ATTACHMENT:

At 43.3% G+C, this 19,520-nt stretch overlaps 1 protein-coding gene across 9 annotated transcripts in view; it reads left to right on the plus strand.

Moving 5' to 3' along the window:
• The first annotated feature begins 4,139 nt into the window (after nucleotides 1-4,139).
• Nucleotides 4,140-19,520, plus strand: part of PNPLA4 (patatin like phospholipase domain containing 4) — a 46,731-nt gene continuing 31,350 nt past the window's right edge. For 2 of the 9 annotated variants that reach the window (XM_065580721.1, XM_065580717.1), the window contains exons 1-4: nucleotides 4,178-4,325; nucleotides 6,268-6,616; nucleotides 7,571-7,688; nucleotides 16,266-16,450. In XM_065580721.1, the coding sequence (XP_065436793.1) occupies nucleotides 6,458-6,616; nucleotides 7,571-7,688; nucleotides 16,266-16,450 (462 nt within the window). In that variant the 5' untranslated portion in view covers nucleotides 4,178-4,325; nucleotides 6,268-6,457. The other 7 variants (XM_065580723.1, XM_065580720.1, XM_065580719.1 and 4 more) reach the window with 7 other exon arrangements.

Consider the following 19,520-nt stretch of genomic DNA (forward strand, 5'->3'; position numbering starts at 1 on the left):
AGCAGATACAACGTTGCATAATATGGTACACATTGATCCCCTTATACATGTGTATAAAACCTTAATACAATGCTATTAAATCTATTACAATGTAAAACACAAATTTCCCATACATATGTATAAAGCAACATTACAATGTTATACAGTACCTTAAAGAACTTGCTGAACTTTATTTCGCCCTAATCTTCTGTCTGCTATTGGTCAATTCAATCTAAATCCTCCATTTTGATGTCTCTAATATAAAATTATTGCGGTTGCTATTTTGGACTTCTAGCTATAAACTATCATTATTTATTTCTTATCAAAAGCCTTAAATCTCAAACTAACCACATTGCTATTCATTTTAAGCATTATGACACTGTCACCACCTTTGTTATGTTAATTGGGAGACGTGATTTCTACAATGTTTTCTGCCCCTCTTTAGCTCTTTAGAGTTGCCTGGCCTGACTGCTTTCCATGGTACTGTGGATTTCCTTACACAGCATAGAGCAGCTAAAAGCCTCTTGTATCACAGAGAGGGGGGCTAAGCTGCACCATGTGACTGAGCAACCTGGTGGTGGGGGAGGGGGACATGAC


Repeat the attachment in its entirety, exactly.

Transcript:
At 43.3% G+C, this 19,520-nt stretch overlaps 1 protein-coding gene across 9 annotated transcripts in view; it reads left to right on the plus strand.

Moving 5' to 3' along the window:
• The first annotated feature begins 4,139 nt into the window (after nucleotides 1-4,139).
• Nucleotides 4,140-19,520, plus strand: part of PNPLA4 (patatin like phospholipase domain containing 4) — a 46,731-nt gene continuing 31,350 nt past the window's right edge. For 2 of the 9 annotated variants that reach the window (XM_065580721.1, XM_065580717.1), the window contains exons 1-4: nucleotides 4,178-4,325; nucleotides 6,268-6,616; nucleotides 7,571-7,688; nucleotides 16,266-16,450. In XM_065580721.1, the coding sequence (XP_065436793.1) occupies nucleotides 6,458-6,616; nucleotides 7,571-7,688; nucleotides 16,266-16,450 (462 nt within the window). In that variant the 5' untranslated portion in view covers nucleotides 4,178-4,325; nucleotides 6,268-6,457. The other 7 variants (XM_065580723.1, XM_065580720.1, XM_065580719.1 and 4 more) reach the window with 7 other exon arrangements.

Consider the following 19,520-nt stretch of genomic DNA (forward strand, 5'->3'; position numbering starts at 1 on the left):
AGCAGATACAACGTTGCATAATATGGTACACATTGATCCCCTTATACATGTGTATAAAACCTTAATACAATGCTATTAAATCTATTACAATGTAAAACACAAATTTCCCATACATATGTATAAAGCAACATTACAATGTTATACAGTACCTTAAAGAACTTGCTGAACTTTATTTCGCCCTAATCTTCTGTCTGCTATTGGTCAATTCAATCTAAATCCTCCATTTTGATGTCTCTAATATAAAATTATTGCGGTTGCTATTTTGGACTTCTAGCTATAAACTATCATTATTTATTTCTTATCAAAAGCCTTAAATCTCAAACTAACCACATTGCTATTCATTTTAAGCATTATGACACTGTCACCACCTTTGTTATGTTAATTGGGAGACGTGATTTCTACAATGTTTTCTGCCCCTCTTTAGCTCTTTAGAGTTGCCTGGCCTGACTGCTTTCCATGGTACTGTGGATTTCCTTACACAGCATAGAGCAGCTAAAAGCCTCTTGTATCACAGAGAGGGGGGCTAAGCTGCACCATGTGACTGAGCAACCTGGTGGTGGGGGAGGGGGACATGAC